What to do with our unwanted clothes

Have you just had a massive wardrobe clean out and are wondering what to do with that pile of clothes you want to get rid of? Ideally, the best way we can manage textile waste is to try repair our unwanted clothing or even upcycle them, but sometimes that isn't entirely possible due to various reasons.

For those who have torn or stained clothes, dropping them off at an op shop also isn't an option. A good rule of thumb to know if a clothing item is suitable to be donated to a second hand op shop or thrift store is whether or not you'd gift that to your friend. Unwearable items shouldn't just be dumped at op shops or left on their footpaths. So, what now? Since textile takes a long time to breakdown in landfill, it's not the best idea to simply chuck our textile waste in the bin.

Here are a few ways you can recycle your unwanted clothing items:

1. Check with your council if there are any local textile recycling options

When Bathurst Regional Council in NSW first trialled their textile recycling program, they collected 1600kgs worth of textile waste in the first month. For example, The City of Sydney Council offers a free doorstep recycling service, where they'll collect tricky items that can't be disposed in regular household bins from your doorstep or apartment lobby. For other areas across Australia, you can glean a list of your nearest textile recycling services from this website.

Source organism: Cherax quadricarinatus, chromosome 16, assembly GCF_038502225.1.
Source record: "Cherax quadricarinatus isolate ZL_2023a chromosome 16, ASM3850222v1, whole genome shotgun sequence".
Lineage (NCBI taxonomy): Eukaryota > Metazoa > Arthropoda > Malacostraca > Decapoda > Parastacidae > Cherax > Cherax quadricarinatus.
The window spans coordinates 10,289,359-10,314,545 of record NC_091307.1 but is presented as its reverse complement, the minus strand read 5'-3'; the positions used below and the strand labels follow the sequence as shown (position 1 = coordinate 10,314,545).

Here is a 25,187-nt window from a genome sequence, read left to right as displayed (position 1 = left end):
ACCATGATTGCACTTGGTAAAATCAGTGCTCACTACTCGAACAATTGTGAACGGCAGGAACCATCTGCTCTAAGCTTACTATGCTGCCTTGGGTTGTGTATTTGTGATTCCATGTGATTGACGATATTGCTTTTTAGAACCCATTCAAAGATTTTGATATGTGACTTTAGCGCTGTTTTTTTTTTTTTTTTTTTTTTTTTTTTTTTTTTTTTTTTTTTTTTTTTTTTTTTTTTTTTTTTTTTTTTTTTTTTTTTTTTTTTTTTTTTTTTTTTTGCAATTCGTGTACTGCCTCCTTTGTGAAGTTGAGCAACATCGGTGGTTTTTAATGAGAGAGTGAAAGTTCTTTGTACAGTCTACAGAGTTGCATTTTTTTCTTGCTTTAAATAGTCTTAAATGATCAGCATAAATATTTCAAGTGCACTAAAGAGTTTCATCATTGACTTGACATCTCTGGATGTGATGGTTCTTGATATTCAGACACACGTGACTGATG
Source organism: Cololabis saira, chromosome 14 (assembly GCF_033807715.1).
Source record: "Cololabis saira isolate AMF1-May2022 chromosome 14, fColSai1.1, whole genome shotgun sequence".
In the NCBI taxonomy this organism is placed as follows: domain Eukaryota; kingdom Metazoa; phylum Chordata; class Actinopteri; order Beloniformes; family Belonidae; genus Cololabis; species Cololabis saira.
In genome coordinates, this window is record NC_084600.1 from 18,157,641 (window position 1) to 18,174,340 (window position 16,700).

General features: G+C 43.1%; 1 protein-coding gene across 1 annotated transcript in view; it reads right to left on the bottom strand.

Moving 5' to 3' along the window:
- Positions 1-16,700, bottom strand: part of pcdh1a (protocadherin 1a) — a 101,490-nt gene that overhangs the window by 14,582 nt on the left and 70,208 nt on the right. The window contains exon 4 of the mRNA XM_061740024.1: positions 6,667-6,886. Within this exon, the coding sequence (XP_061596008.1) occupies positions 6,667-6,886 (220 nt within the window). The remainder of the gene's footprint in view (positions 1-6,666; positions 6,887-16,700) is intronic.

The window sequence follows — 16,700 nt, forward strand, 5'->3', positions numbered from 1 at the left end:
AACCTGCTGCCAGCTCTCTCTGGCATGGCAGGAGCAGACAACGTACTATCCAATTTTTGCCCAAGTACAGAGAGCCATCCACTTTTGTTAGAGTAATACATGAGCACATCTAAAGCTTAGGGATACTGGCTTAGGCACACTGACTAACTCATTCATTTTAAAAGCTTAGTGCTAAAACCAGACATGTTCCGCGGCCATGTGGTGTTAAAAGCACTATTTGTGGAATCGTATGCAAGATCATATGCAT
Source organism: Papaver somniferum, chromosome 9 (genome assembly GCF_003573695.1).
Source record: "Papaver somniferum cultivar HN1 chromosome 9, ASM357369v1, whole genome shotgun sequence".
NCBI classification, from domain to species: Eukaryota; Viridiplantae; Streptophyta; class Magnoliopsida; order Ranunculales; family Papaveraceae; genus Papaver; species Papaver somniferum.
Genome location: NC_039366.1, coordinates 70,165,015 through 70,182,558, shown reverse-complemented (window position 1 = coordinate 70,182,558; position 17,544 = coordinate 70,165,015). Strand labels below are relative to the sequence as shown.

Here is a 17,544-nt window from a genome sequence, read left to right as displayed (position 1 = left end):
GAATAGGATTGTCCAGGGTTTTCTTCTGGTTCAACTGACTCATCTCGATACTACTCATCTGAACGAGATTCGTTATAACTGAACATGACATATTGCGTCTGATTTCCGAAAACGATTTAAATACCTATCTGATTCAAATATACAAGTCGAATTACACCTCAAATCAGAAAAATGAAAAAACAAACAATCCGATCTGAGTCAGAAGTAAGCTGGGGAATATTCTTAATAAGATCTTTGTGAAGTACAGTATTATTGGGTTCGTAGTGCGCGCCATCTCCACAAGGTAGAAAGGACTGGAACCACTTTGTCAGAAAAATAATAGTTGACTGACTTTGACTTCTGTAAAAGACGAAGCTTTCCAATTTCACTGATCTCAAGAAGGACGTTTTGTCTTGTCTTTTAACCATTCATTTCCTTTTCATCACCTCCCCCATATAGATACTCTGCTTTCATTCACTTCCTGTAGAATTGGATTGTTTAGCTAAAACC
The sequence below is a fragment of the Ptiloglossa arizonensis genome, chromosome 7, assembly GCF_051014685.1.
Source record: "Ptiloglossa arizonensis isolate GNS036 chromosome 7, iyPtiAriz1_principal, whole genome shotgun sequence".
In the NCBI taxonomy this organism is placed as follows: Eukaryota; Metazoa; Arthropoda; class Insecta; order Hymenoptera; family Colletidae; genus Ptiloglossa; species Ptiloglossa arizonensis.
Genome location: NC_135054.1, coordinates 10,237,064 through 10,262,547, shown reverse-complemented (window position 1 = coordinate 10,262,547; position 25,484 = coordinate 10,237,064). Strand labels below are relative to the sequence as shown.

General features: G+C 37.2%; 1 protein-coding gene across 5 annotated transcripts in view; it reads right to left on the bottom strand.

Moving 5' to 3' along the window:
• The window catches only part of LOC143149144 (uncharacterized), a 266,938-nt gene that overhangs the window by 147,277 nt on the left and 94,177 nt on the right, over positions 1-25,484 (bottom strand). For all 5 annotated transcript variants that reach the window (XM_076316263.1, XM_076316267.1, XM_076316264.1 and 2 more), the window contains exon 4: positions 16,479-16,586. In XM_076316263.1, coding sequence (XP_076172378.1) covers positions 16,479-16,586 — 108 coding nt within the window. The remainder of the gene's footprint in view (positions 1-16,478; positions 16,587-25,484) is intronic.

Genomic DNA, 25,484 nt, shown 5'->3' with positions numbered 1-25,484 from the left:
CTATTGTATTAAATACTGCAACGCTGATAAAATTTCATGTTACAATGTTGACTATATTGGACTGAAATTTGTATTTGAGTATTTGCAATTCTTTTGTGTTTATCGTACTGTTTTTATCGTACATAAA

2. Bedding and towels

Check if your family/local vet, wildlife rescue organisations, and animal shelters need clean towels and bedding for the animals in their care. Some items like pillowcases and bath and beach towels are listed as high demand items on WIRES' website. Alternatively, Sheridan is the first Australian homeware brand to have a recycling program – they accept any brand of pre-loved quilt covers, sheets and towels for recycling – with collection bins found at their stores.

3. Shoes

Shoes shouldn't be placed in the household recycling bin. If they're not in good enough condition to be donated to op shops, recycle them through services like Upparel, which has a home collection recycling service for clothes and shoes in any condition for a fee. Some retailers, like Zara, have a free recycling program that accepts shoes in any condition. For running shoes, Shoes for Planet Earth is an organisation that provides reused running shoes to people in need across the globe. They have drop off points across NSW, VIC and QLD, but keep in mind that shoes with holes and broken in soles are not accepted.

4. Damaged Clothing

Some recycling services welcome unsaleable and damaged clothing. Upparel sells a home collection recycling service for clothing, shoes, and other textiles in various conditions. For people living in Sydney and Melbourne, After is another home collection service for both used and unwearable clothing. Some retailers, like H&M and Zara, offer free textile recycling for all kinds of clothing.

The bottom line: ask yourself if it really needs to be thrown out

Some clothing items might be completely unwearable, but they can be repurposed into rags for cleaning. Remember, if an item is 100% cotton, it's very much compostable so chuck it in your compost!

Header image from Shutterstock.

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